In "Fahrenheit 451" how do books have pores?

Expert Answers
mrs-campbell eNotes educator| Certified Educator

That description is one that Faber gives to Montag as one of the reasons that books are so wonderful.  It's an interesting phrase, and takes a bit of thinking to get your brain around.  Faber calls it quality.  He states that a book has "features.  This book can go under the microscope...The more pores, the more truthfully recorded details of life per square inch you can get on a sheet of paper."  What he means by this is that books record every detail of life, even the ugly ones.  Compare it to a magazine picture of a model, versus a snapshot you take of a friend.  The model is gorgeous, make-up on, buffed, shined, air-brushed-and hence, not a true reflection of life.  How many people actually look like that?  Now consider your snapshot of a friend.  You can see their pores, blemishes, and shiny spots-but at least it's real.  Faber is stating that books don't shy away from presenting real life, and as a result, they have more quality.  We can learn more from them because they are truthful and non-deceptive.  He goes on to say that "the good writers touch life often.  The mediocre ones run a quick hand over her."  So, good writers do a good job of relaying life and all that it has to offer-good and bad.  In Montag's society, nothing presented is quality or real; it's all fake, surface, dense, and shallow.  Nothing has pores, nothing is real, and as a result, everyone is miserable.  I hope that helps explain it a bit!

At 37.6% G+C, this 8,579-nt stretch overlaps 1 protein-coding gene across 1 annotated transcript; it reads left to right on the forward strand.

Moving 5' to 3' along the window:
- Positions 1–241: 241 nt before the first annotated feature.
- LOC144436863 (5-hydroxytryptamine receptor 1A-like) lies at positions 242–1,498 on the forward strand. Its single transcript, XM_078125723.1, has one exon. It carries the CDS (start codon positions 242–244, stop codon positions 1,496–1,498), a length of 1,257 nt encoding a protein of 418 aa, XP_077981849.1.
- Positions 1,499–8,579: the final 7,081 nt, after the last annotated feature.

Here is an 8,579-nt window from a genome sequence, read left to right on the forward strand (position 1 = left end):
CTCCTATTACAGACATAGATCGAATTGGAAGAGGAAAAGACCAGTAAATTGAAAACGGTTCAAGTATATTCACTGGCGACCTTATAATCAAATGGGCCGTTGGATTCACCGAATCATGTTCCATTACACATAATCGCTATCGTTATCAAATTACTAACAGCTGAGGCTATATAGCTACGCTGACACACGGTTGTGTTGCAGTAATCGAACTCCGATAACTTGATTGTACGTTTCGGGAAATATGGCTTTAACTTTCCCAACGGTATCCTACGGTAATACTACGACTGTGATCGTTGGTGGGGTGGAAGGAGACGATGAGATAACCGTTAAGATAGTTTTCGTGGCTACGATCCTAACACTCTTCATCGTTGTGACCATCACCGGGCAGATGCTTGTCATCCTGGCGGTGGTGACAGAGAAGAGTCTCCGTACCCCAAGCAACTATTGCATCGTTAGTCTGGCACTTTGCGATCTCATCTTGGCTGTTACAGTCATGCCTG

Read the study guide:
Fahrenheit 451

Access hundreds of thousands of answers with a free trial.

Start Free Trial
Ask a Question